Joaquín Hernández Galicia, the former Mexican oil union boss who rose to control a political empire built on patronage and intimidation but was eventually dethroned by a Mexican president wary of his vast power, died Monday in Tampico, Mexico. He was 91.
Mr. Hernández, who went by the nickname “La Quina,” a play on his first name, had been hospitalized with an abdominal ailment, according to the news agency Notimex.
Both the rise of Mr. Hernández, starting in the 1950s, and his subsequent arrest by then-President Carlos Salinas de Gortari in 1989 demonstrated the legacy of the old feudal system that infected Mexican public life long after the country’s independence from Spain.
His heyday was emblematic of the unique 20th century labor system in Mexico, in which unions, instead of challenging government, were deeply integrated into a one-party political structure within which all disputes and power struggles were meant to be resolved.
Mexico has become a more democratic country in the 21st century. Even so, many of the old-school unions remain intact, including Mr. Hernández’s union, which represents workers in the crucial but troubled state-run oil company, Petroleos Mexicanos, or Pemex. Vestiges of the older, less-transparent time present an ongoing challenge to those who purport to represent the forces of modernization and reform.
“Pemex was a latrine of corruption before La Quina came in, but he turned it into a sewer of corruption,” George W. Grayson, an expert on Mexico at the College of William and Mary, said in an interview. “And it still is.”
Mr. Hernández, son of an oil worker, was a man of slight build who eschewed flash but possessed uncanny political skill. Trained as a welder, he rose to the top of the union in 1958 and thereafter maintained control by doling out favors to local politicians and workers, personally receiving underlings who would ask for loans or help with marital problems.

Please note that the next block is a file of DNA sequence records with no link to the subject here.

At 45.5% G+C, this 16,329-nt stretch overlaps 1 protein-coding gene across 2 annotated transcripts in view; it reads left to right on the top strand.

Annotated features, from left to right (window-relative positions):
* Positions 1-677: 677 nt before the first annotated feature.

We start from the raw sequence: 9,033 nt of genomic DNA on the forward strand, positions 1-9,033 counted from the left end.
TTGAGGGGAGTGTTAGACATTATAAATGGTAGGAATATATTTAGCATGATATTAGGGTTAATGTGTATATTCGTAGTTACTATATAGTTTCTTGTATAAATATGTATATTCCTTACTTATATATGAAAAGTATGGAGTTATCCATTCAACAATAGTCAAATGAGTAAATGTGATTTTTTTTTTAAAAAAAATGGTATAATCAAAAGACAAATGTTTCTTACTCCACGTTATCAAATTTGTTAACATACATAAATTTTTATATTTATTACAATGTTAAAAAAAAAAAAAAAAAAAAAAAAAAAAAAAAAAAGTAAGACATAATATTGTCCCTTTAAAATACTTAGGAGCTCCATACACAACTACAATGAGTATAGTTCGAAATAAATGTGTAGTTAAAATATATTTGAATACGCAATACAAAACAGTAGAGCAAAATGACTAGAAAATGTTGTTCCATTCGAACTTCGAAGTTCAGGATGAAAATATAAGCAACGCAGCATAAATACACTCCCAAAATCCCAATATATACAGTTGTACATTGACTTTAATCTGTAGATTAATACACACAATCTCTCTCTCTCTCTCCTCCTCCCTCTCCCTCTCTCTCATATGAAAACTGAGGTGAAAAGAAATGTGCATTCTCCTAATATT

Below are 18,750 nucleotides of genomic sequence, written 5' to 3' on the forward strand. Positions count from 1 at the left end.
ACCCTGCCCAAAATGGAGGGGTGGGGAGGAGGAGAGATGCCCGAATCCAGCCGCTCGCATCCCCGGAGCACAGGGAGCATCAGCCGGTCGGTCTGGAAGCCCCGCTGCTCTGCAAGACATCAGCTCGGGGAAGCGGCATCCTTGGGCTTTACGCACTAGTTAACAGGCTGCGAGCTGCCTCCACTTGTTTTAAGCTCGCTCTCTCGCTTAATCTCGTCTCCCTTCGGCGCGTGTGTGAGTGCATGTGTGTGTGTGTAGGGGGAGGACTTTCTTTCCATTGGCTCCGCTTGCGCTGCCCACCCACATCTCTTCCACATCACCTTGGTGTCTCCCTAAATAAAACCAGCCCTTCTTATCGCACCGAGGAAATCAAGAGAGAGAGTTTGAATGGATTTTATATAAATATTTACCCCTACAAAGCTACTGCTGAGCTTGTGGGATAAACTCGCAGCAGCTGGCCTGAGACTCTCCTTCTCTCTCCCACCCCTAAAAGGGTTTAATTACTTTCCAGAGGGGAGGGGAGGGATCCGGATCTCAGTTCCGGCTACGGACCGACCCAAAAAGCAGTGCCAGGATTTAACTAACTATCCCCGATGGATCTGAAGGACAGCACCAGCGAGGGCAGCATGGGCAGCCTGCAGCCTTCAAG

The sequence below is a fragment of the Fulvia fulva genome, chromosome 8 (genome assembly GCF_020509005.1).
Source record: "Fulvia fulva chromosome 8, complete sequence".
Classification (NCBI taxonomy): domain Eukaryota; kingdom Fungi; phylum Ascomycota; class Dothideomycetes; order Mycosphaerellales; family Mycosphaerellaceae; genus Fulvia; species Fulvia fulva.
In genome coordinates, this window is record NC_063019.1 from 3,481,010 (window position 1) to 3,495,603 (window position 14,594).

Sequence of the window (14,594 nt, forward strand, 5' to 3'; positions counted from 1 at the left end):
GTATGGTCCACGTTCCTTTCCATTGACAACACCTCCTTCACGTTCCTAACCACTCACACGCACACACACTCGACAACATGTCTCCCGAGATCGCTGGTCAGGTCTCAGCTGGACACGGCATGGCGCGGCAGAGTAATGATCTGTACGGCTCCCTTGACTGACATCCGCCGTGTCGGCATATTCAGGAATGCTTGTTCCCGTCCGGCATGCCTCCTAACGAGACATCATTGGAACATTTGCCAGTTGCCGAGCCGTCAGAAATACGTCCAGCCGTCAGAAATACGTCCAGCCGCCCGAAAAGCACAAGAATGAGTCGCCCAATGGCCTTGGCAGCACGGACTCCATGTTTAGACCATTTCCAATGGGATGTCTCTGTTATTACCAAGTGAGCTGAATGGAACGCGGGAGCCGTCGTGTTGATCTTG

He also had a reputation for violence. He was publicly accused of slaying slaying of a rival, Heriberto Kehoe Vincent, in 1997, although the accusation was never proved.
Two of his bodyguards allegedly admitted to killing another rival in the 1980s.
But Mr. Hernández’s gravest sin, at least in the eyes of the Institutional Revolutionary Party, or PRI, was to grant his union’s nearly 200,000 members free rein to vote for the presidential candidate of their choice in the 1988 elections.
The PRI, which had dominated Mexican politics for decades, nearly lost that election, with Salinas, its candidate, receiving 50.7 percent of the vote in a count that was suspected to be fraudulent.
In previous elections, the PRI could have counted on the union’s support, but Mr. Hernández was concerned about Salinas’s plans to bring more efficiency to Pemex — which could have meant weakening the union.
On Jan. 10, 1989, the Salinas government, facing the threat of further intransigence from the union leader, had him arrested on weapons charges. Mr. Hernández also was charged in the slaying of a federal agent who died in a shootout with Mr. Hernández’s bodyguards when government officials tried to make the arrest.
Mr. Hernández maintained that the charges were bogus.
He was sentenced to more than 30 years in prison. He was released under an amnesty in 1997.
After his arrest, Mr. Hernández ceased to be a player on the national stage. But his legacy lived on. Soon after the current president of Mexico, Enrique Peña Nieto, took office in December, his government arrested the old-school political boss of the teachers’ union, Elba Esther Gordillo, who potentially stood in the way of a promised educational reform.
Many observers assumed that Peña Nieto was following Salinas’s playbook in the Hernández affair.
Peña Nieto has also proposed reforming Pemex, where Mr. Hernández’s union continues to hold sway. Its workers enjoy some of the best perks in Mexico, including rent and gas subsidies, scholarships for their children and access to a health system of 15 clinics and 22 hospitals. But a 2011 study by the Texas-based Baker Institute found that the workers were 25 percent as efficient as the workers at British oil giant BP and about half as efficient as the workers at Petrobras, Brazil’s partially state-owned oil company.
— Los Angeles Times